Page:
“What is reality? There is no true reality or real reality. Reality is simply a more or less constant scanning pattern.” This statement from William Burroughs’ Nova Express, the third book of his Nova Trilogy, opens Dalibor Martinis’ (b. 1947) Image Is Virus, which its maker describes as follows: “If every picture is a virus, then television is an epidemic. This video presents an analysis of and commentary on the nature and the power of the televised picture. It consists of four parts, each bearing the name of one control function of a video-recorder: Slow-motion, Reset, Fast Forward, and Rewind." Further to the opening quotation, the title of Image Is Virus is itself a reworking of the Burroughs sentence “Language is a virus,” found in The Ticket That Exploded, the second of the Nova Trilogy books. As Nada Beroš explains, “Since one image is worth a thousand words, Martinis draws the conclusion that TV is epidemic."
According to Beroš, the video was made “at a time of very pronounced opposition to the mass media and their unremitting expansion,” and it focused specifically on television, exploring it as the kind of tool of mass mind control and addiction against which Burroughs’ surrealist criticism was directed. Image Is Virus’ critique was so timely, according to Beroš, that “the video . . . was considered obligatory viewing in many reviews and shows of video art in the eighties and won several prizes,” including one at the Seventh Tokyo Video Festival in 1984. She further suggests that the influence of Burroughs on Martinis came not only in the form of general ideas; rather, it is evident also in the way Martinis “endeavours to visualize [Burroughs’] cut-up technique of writing. The Burroughs quotes run at the top of the images in the form of titles that follow the image by not following it,” creating a collage that borrows and juxtaposes bits and pieces from multiple sources much the way Burroughs’ writing did.
Originally shot on U-matic and made at Meatball Productions in Holland, the video contains four parts titled after the standard buttons of a VCR recorder: Slow Motion, Reset, Fast Forward, and Rewind. Beroš describes the work as follows: “Each part begins with the eyes of a TV viewer fixed on us, the viewers of the viewer. The motif of observing the observer exists in several other Martinis video works, referring, among other things, to the role of video as a device for social control. Here it is used primarily for cutting between the individual units. Common to all parts is the stratification of the TV image—the elements of one small image are copied onto another image, turning it into its own ground. Slow Motion is a slow but constant movement up and down, like interference on the TV monitor, of an image that is falling. This part is shot in several public lifts, mainly in department stores, and it is the only unit that has some documentary interest, that relates to ‘real reality.’ In it the formal elements—collaged with Mondrianesque precision—have come particularly to the fore."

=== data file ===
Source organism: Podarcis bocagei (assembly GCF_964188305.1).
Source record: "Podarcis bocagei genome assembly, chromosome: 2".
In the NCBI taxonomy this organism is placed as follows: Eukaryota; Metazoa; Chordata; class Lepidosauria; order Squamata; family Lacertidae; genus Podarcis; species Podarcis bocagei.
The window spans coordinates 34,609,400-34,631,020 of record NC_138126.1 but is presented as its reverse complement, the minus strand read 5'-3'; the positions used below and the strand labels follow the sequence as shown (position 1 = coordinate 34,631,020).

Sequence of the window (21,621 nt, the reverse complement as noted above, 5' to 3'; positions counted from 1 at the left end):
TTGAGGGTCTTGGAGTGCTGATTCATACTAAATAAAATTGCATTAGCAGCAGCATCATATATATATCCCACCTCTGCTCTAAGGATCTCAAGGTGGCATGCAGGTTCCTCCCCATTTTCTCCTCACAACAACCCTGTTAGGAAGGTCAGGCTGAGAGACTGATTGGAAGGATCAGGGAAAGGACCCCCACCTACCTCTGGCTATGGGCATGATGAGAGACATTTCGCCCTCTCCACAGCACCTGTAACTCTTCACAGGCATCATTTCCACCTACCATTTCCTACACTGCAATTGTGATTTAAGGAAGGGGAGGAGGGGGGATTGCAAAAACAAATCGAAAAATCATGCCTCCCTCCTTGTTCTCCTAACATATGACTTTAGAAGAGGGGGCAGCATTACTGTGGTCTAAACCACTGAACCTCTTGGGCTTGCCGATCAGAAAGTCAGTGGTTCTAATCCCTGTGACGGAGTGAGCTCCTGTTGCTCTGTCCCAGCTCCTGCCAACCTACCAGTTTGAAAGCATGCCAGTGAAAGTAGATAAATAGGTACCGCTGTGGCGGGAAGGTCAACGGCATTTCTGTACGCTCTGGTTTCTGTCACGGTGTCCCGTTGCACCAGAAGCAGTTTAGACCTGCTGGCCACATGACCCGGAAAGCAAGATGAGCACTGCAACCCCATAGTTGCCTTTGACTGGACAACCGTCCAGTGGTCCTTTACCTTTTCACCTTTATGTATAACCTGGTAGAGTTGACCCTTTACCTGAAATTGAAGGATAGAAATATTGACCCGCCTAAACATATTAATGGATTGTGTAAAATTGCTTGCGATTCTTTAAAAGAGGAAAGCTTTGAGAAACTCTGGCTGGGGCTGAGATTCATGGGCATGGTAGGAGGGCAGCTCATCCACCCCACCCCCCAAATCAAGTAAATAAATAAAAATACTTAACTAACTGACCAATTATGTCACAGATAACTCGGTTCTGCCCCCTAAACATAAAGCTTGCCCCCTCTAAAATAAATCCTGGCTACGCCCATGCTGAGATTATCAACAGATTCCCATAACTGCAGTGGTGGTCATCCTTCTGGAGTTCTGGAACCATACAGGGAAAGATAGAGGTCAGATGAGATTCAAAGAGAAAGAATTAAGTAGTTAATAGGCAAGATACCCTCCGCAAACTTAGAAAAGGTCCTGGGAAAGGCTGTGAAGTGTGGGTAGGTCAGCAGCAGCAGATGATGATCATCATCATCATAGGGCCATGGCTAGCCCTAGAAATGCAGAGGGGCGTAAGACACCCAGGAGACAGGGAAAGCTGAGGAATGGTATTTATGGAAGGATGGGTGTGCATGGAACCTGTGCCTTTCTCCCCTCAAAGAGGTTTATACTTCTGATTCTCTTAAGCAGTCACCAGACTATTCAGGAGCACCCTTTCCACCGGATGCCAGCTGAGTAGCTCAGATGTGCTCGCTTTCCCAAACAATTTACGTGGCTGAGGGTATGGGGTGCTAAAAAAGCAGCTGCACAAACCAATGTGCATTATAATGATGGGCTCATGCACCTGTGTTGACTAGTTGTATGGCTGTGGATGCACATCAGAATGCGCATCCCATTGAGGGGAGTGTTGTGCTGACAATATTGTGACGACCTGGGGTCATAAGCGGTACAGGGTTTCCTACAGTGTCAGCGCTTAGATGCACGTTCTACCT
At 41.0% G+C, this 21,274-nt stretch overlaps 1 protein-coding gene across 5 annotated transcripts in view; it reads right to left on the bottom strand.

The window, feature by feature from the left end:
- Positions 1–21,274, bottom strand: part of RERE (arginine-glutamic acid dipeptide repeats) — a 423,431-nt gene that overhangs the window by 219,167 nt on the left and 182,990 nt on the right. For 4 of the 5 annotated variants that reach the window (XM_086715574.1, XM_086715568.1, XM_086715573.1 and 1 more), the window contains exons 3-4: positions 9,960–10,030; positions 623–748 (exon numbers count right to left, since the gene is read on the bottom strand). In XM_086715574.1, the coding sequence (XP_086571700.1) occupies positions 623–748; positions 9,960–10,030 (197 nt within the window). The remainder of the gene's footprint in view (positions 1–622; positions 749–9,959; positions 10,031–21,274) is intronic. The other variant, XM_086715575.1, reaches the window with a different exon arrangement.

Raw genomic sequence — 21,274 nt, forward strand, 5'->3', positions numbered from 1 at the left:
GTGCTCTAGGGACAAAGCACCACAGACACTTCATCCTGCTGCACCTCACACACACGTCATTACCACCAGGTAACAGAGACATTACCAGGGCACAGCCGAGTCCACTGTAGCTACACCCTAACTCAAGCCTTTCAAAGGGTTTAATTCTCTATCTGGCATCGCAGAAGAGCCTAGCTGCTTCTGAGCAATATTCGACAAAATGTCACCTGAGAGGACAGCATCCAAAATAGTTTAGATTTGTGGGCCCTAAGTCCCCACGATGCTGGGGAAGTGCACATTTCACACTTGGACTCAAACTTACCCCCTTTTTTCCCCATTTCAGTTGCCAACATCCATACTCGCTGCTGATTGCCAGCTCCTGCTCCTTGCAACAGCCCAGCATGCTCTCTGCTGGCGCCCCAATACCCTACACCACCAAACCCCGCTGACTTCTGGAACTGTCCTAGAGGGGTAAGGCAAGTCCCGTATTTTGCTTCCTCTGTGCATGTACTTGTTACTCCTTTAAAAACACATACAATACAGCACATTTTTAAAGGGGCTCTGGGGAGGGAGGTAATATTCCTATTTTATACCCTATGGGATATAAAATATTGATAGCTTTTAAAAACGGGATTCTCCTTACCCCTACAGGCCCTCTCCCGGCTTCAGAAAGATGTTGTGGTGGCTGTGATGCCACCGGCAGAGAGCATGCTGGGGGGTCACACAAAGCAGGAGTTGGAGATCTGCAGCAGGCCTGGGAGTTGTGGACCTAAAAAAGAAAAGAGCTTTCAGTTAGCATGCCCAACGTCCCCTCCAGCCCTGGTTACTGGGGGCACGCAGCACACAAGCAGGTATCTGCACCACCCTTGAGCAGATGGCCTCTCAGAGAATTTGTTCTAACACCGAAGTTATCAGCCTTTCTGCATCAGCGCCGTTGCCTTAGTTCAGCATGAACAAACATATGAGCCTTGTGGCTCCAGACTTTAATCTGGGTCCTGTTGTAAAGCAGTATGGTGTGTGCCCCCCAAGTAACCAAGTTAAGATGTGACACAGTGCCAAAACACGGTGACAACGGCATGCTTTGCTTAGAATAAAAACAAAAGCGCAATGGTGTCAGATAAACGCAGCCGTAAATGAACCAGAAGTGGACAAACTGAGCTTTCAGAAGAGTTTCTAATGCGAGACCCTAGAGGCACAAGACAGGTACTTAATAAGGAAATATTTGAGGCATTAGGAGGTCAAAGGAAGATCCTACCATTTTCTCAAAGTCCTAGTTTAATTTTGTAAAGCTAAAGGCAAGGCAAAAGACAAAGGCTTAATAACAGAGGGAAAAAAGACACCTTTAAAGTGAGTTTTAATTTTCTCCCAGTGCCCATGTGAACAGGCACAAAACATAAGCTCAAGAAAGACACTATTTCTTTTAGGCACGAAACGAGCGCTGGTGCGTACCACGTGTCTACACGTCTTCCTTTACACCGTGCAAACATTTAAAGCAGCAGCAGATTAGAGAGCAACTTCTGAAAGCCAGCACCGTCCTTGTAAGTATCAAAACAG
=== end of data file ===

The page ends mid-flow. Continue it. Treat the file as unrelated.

In the second part, Reset, short excerpts of TV anchors saying, “Have a good evening,” at the bottom of TV newscasts are sequenced together, looped, and sped up so that they turn into one indistinguishable face uttering nonsense as “by zooming their images are pared down to practically the pixel level," thus profoundly disturbing both the visual and aural normalcy of the most standard TV programming.
“The third part, Fast Forward,” Beroš writes, “is built on a parallelism of shooting video-games and TV adverts. On the ground of a large blue square, with a sound track of shooting, TV commercials with shots of explosions, warplanes and destruction alternate. The eros of destruction and the destruction of eros are thus put into immediate propinquity without any direct commentary, while the title is followed by commands from a slot machine game: Pay it all, Pay it back, Play it back. . . . In the fourth part, Rewind, a little image grows into the background for a videogame, stretching over the whole screen. The close-up of a female face in a grimace of passion is accompanied by sounds of groans and sighs, sequences taken from a porn film. We are taken back to ‘reality’ by the rotation and inversion of the image that finally stabilizes as an initial sequence with eyes of the viewer of the screen of the receiver placed in some room from ‘real reality.’" — Text adapted by Ksenya Gurshtein from a monograph by Nada Beroš
With thanks to Dalibor Martinis for his assistance with research and help in making a screening of this film possible in Washington.